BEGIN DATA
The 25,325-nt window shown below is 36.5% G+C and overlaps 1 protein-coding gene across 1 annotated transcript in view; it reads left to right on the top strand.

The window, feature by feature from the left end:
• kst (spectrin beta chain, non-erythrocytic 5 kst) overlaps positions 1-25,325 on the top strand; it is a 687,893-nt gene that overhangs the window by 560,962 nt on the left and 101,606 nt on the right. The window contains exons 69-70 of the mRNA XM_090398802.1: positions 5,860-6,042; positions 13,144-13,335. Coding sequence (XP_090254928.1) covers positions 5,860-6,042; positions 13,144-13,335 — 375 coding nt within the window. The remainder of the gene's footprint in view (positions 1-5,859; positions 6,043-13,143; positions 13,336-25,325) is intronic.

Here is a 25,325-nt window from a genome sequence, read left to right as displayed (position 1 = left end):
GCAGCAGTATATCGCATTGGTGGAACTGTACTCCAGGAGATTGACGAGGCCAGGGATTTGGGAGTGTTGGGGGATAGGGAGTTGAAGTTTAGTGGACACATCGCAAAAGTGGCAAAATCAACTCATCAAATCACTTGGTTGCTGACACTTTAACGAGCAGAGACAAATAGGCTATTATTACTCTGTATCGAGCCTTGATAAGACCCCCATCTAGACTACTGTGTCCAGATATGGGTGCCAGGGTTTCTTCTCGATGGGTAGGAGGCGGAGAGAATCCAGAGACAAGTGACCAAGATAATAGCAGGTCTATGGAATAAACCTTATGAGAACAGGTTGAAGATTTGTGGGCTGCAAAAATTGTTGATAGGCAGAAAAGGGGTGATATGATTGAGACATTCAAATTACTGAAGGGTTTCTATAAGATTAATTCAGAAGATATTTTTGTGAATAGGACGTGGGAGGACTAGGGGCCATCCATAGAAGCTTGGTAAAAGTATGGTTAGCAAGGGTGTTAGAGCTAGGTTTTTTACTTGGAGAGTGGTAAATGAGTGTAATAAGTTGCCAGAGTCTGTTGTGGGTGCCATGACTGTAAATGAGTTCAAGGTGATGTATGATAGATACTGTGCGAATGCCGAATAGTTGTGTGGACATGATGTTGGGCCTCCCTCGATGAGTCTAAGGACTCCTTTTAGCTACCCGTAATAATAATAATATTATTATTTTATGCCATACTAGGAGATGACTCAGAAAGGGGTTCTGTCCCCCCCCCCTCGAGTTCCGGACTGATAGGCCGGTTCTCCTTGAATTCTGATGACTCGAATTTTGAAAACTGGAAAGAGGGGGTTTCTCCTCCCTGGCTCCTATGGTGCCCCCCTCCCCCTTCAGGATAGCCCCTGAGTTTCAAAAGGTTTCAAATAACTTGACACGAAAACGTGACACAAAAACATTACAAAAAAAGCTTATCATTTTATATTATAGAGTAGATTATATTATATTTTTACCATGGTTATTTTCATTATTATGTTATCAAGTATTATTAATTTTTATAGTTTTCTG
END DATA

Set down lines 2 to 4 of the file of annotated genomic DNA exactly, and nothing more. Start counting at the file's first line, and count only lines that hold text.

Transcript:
The window, feature by feature from the left end:
• kst (spectrin beta chain, non-erythrocytic 5 kst) overlaps positions 1-25,325 on the top strand; it is a 687,893-nt gene that overhangs the window by 560,962 nt on the left and 101,606 nt on the right. The window contains exons 69-70 of the mRNA XM_090398802.1: positions 5,860-6,042; positions 13,144-13,335. Coding sequence (XP_090254928.1) covers positions 5,860-6,042; positions 13,144-13,335 — 375 coding nt within the window. The remainder of the gene's footprint in view (positions 1-5,859; positions 6,043-13,143; positions 13,336-25,325) is intronic.

Here is a 25,325-nt window from a genome sequence, read left to right as displayed (position 1 = left end):